Here's how you and/or your organization can help organize and promote the Red Dress Campaign and its National Wear Red Day next year — February 1, 2008.
- Use a Heart Truth Speaker's Kit to offer community education programs on women's heart disease.
- Organize heart-health screening events and health fairs at businesses, faith-based organizations, hospitals, clinics, and health centers and distribute Heart Truth materials.
- Plan a "Wear a Red Dress Day" for your place of worship. You can put a notice in the bulletin, hold an educational session using the Speaker's Kit and distribute Heart Truth brochures and fact sheets.
- Ask your local library to set up a special heart health exhibit or organize a special reading center focused on women and heart disease.
- Partner with local large businesses and corporations in your community or state to promote heart health awareness in the workplace.
- Request that your state or community government launch The Heart Truth campaign and celebrate National Wear Red Day
- For more information about The Heart Truth, including an online toolkit to help you plan activities, campaign materials, Red Dress pin, and a registry to submit your women's heart health activities, visit the campaign Web pages at www.hearttruth.gov.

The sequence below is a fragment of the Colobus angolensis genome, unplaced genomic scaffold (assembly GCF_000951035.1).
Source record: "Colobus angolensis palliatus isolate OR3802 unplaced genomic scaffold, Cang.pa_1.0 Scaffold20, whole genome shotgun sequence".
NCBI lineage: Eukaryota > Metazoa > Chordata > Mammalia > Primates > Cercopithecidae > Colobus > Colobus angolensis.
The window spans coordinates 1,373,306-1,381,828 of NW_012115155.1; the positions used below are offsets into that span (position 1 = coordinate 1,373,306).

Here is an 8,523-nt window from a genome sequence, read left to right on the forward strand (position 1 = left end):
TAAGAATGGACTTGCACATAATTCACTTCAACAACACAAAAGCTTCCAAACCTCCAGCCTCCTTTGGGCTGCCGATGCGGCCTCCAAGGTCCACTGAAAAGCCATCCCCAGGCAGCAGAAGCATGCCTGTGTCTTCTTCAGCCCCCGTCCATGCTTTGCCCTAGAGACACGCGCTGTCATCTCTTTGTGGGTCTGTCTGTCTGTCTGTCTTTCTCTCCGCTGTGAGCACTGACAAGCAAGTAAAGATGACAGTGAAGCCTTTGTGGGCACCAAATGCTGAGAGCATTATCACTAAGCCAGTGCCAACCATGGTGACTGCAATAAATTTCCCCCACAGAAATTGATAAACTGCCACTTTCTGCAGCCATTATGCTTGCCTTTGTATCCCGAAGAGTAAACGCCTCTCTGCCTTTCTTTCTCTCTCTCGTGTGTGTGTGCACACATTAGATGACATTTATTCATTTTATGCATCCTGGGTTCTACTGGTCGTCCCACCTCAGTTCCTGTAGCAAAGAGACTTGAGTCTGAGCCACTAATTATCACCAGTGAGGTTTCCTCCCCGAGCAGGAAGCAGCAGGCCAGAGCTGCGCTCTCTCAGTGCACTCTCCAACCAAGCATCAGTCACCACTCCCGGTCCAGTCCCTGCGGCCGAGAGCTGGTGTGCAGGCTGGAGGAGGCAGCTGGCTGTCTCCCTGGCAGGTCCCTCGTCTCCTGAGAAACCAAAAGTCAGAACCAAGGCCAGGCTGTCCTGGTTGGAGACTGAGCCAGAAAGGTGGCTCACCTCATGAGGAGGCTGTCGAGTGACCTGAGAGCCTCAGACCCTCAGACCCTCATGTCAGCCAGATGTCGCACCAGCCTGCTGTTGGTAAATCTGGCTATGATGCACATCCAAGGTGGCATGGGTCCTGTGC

Red Dress Campaign marks steady progress
The number of heart disease deaths in American women is decreasing, according to recent research by NIH's National Heart, Lung, and Blood Institute (NHLBI). Newly analyzed data show that the number of women who die from heart disease has shifted from 1 in 3 women to 1 in 4 — a decrease of nearly 17,000 deaths from 2003 to 2004. Cardiovascular disease, the leading cause of death for men and women in the United States, kills nearly 500,000 women each year.
NHLBI, through The Heart Truth campaign, continued its awareness efforts by returning to New York Fashion Week the first week in February for the fifth year, with its signature platform — the Red Dress Collection Fashion Show.
"We have much to celebrate with the release of this data. It is very good news indeed," says Elizabeth G. Nabel, M.D., director of NHLBI. "To see such a significant reduction in deaths underscores that the efforts of many individuals and organizations to raise awareness, improve treatment and access, and inspire women to take action are truly saving lives."